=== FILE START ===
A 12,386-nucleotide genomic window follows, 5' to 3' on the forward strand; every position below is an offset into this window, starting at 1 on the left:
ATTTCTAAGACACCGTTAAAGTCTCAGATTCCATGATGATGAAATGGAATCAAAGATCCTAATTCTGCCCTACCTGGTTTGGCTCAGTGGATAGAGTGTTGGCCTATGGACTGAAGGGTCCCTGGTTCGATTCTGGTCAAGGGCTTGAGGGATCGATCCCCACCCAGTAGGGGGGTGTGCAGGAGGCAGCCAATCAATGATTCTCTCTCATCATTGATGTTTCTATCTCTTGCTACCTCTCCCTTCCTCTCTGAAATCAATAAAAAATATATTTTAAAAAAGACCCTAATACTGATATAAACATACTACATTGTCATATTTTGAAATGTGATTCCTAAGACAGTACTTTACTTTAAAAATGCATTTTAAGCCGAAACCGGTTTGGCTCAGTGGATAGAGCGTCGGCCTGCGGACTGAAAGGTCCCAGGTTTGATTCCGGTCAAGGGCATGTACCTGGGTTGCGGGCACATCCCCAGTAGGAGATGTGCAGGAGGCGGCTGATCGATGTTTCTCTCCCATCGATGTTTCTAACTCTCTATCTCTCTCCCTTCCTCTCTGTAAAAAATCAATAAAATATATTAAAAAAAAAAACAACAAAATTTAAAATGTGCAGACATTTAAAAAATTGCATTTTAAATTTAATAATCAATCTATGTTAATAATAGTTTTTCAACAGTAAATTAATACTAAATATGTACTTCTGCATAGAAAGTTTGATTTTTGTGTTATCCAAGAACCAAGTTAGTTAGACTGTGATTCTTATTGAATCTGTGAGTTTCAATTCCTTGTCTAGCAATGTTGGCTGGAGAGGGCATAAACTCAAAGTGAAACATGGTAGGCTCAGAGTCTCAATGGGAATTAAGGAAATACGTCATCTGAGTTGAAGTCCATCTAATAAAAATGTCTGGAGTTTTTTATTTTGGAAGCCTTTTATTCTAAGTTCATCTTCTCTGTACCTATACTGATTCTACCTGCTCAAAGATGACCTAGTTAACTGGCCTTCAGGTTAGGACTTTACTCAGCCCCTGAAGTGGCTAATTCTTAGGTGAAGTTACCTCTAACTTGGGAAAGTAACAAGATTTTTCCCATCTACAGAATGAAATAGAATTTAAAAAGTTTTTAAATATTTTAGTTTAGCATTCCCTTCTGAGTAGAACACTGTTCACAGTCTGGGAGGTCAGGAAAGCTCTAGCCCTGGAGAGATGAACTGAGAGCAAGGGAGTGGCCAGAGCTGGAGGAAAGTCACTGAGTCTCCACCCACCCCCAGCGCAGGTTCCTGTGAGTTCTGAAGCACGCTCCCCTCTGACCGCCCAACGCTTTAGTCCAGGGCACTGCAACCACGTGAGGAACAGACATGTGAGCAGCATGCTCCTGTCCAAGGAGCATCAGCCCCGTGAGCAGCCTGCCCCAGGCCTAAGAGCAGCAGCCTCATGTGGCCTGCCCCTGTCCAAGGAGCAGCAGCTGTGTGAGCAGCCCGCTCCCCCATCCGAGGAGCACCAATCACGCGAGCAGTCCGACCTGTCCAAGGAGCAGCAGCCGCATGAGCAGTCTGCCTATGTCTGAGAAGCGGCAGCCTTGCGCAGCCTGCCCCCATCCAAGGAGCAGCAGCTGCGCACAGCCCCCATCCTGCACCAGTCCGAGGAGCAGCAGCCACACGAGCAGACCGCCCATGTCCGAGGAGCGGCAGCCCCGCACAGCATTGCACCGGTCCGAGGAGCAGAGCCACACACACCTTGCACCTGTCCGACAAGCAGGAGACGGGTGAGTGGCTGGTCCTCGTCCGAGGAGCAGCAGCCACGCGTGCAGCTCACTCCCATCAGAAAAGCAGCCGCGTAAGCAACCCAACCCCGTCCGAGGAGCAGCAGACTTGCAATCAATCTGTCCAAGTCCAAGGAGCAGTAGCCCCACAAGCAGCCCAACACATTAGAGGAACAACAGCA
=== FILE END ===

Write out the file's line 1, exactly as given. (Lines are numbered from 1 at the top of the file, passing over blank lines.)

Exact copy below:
A 12,386-nucleotide genomic window follows, 5' to 3' on the forward strand; every position below is an offset into this window, starting at 1 on the left: